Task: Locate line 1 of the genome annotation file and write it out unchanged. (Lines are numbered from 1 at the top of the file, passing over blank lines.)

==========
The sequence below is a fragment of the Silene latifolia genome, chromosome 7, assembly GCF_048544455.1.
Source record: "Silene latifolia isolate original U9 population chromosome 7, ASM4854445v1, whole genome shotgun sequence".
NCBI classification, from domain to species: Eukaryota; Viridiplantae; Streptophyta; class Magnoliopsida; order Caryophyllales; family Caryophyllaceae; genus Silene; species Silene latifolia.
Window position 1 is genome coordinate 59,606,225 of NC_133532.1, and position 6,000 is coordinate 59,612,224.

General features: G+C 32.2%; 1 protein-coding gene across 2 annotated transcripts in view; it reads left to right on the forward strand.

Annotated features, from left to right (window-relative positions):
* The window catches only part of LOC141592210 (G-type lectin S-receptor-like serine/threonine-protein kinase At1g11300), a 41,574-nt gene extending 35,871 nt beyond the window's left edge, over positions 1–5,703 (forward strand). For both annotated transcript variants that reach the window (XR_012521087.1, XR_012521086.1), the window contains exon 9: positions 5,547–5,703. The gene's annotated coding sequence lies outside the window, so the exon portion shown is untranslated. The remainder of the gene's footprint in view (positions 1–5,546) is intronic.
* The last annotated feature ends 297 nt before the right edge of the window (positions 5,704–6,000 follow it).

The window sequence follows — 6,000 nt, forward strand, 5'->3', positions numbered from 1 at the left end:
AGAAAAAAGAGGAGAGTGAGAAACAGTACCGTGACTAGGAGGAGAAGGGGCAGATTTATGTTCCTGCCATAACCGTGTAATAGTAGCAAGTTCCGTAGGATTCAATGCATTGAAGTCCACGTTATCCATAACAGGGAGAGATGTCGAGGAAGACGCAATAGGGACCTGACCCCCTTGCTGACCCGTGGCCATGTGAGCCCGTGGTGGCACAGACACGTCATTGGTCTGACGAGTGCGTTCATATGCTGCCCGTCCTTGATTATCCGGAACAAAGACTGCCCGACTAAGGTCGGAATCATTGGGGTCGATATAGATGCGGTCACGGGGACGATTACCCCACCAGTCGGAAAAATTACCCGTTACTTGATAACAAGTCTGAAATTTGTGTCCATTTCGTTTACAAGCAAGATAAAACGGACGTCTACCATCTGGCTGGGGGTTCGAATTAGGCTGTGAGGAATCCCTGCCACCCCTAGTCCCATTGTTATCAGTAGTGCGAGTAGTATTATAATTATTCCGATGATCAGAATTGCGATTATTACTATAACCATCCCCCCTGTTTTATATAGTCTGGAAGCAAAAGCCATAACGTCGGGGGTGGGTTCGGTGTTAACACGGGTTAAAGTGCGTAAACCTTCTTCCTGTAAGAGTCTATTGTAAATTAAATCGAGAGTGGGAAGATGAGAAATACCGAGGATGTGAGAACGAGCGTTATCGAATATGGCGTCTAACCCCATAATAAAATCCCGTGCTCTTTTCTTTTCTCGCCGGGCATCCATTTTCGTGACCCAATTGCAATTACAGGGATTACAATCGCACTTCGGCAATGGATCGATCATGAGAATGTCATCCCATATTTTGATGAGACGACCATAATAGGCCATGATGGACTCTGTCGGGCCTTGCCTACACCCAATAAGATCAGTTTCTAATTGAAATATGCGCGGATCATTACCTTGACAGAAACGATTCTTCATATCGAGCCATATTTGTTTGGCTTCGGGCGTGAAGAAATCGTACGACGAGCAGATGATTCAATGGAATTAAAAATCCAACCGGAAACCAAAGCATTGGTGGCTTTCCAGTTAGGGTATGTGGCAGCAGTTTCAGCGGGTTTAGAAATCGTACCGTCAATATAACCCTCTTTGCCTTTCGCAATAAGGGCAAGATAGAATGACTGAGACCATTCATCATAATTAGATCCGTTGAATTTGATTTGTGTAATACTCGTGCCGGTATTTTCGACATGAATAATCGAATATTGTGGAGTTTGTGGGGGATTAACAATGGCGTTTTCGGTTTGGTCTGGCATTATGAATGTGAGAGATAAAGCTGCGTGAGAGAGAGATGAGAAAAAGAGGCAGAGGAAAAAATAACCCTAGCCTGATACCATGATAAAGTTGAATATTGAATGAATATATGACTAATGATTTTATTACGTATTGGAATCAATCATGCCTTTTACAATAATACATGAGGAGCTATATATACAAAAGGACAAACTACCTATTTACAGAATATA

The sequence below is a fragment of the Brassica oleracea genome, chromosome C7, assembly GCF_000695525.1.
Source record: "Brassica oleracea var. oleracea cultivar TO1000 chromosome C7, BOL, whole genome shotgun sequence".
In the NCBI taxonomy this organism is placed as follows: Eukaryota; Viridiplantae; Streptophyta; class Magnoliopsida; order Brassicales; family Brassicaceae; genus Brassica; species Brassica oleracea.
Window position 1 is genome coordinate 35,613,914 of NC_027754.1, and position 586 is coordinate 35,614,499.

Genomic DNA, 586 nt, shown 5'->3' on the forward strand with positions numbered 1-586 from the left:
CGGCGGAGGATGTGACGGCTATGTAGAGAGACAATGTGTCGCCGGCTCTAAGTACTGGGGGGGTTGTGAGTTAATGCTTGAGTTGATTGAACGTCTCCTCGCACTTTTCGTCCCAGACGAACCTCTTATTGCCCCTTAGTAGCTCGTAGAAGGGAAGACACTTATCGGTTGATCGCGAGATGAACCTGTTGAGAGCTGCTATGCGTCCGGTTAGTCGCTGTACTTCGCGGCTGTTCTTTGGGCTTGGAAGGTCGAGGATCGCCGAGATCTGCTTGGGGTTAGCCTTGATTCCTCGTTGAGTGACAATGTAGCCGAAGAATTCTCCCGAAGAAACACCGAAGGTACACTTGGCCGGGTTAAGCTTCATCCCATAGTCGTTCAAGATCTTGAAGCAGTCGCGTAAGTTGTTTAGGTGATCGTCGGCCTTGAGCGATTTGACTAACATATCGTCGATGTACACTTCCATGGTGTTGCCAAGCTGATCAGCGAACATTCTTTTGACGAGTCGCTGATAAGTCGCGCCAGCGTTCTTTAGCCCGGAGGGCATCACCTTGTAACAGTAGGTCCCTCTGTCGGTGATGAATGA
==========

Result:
The sequence below is a fragment of the Silene latifolia genome, chromosome 7, assembly GCF_048544455.1.